"I'll talk to them. He'll be okay," she said.

Hardcastle sighed as he thought back on the harrowing rescue scene. "Trouble?" he questioned.

Mary smiled. "That's Mr. McCormick's code name. I told you we read his file."

"Oh. And what's my code name?" he asked.

"I'm afraid that's classified," she said with a small laugh as they went to rescue the harassed law student.

Lieutenant Frank Harper of the Los Angeles Police Department was tired. He had clocked out for the night when the call had come in. Despite being off-duty, he decided he should check it out. The reports included a wild car chase with shots fired with additional reports of a captured spy ring and a posse of federal agents which seemed to have descended upon the city.

As he approached the alley, he could see the action was over and the cleanup had begun. Harper blinked at scene before him. There were handcuffed men lying on the ground of the alley with various weapons being collected by a team of professionals. The Coyote was parked haphazardly in the street. A young girl leaned against it as she clutched a distressed cat. Two officers were arguing with McCormick who was valiantly trying to stop the flow of blood from his injured nose. Nearby Hardcastle and a woman were arguing with another officer. Harper rolled his eyes, shook his head, and tuned away.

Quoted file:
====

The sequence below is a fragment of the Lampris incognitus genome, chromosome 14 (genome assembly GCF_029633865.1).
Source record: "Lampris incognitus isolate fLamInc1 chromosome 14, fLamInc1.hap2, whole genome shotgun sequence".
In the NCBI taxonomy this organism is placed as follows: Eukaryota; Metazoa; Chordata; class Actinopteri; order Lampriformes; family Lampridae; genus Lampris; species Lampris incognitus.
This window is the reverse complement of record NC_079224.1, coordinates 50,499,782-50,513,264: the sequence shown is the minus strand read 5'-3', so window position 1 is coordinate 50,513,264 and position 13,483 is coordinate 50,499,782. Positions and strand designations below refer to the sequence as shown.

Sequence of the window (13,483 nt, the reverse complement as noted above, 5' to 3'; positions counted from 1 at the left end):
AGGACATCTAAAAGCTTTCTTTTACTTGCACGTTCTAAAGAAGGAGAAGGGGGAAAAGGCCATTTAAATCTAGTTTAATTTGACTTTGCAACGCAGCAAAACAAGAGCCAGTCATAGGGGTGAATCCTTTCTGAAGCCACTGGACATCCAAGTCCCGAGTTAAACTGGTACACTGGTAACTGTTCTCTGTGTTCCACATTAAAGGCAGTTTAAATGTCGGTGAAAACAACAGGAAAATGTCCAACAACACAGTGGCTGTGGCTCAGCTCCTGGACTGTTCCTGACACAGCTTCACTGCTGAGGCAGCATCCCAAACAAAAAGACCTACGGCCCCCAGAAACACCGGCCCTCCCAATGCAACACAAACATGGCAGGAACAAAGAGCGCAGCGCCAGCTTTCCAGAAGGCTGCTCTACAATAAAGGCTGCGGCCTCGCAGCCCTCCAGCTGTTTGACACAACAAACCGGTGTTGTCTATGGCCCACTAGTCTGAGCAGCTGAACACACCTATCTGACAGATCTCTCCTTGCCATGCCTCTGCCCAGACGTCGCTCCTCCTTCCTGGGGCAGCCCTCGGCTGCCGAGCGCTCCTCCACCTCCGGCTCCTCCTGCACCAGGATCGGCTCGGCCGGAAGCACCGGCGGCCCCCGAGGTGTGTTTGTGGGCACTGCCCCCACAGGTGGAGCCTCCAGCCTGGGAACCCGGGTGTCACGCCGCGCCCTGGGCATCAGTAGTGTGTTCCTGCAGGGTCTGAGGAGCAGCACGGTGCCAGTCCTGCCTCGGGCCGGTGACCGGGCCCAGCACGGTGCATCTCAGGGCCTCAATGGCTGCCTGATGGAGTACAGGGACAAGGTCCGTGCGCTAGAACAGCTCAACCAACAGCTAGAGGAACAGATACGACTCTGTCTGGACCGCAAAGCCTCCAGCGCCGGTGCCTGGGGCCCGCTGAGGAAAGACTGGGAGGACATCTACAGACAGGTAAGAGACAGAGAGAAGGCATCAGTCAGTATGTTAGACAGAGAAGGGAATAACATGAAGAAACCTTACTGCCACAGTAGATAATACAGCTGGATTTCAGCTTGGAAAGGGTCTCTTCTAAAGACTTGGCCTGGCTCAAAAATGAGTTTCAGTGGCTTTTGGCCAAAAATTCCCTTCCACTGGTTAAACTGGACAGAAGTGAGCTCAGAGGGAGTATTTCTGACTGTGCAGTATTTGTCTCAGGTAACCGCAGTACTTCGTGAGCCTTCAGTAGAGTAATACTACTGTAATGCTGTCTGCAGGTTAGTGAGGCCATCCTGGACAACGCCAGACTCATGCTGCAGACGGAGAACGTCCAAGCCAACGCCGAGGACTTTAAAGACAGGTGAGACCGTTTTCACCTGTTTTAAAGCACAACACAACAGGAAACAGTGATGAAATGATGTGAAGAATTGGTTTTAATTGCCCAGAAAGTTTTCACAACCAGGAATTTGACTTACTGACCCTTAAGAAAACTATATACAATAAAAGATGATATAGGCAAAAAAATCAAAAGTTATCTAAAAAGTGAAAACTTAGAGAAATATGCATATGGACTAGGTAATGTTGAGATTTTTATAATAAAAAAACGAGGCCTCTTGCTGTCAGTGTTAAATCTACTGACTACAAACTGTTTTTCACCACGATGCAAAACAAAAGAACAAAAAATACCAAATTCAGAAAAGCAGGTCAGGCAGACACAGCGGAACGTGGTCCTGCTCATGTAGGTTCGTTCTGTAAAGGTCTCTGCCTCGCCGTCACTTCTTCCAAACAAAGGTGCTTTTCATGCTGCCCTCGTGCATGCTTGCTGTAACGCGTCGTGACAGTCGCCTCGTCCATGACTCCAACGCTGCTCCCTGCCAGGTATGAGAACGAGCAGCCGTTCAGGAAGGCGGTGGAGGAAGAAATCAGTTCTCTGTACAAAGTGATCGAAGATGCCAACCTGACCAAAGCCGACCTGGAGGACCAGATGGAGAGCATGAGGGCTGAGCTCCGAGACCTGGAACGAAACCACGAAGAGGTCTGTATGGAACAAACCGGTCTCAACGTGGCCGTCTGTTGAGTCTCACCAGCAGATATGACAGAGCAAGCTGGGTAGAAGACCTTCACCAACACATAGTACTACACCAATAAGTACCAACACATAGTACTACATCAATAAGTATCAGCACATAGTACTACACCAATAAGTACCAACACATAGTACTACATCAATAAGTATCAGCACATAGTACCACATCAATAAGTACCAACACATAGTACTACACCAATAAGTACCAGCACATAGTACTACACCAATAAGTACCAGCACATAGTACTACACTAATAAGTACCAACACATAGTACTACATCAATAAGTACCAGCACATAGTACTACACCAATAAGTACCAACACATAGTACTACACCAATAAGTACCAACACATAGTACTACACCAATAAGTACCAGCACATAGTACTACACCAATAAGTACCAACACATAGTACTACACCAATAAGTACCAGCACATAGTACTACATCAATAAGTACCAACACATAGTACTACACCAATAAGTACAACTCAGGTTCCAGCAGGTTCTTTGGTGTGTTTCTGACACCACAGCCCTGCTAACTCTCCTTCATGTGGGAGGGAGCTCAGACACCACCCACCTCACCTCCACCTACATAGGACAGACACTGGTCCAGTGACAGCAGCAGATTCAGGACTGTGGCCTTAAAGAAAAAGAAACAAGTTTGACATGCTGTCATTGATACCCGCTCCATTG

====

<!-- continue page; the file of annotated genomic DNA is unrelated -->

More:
"I'll just watch it on the six o'clock news," he thought as he walked back to his car.

"So much for being the hero of the hour," thought McCormick as he stifled a groan and carried his books across the school campus. He had left Hardcastle dithering over whether to wear a tie to his scheduled lunch with Agent Mary Brown who had confessed to being divorced. He could have sworn the judge had blushed when he referred to it as a date. Hardcastle had growled back that it was only a thank you from one professional to another. However Hardcastle had practically ripped off his shirt when he noticed a small stain on the sleeve. "The Lone Ranger gets the girl and Tonto gets the bruises," McCormick sighed to himself. He stopped when he heard the shout behind him.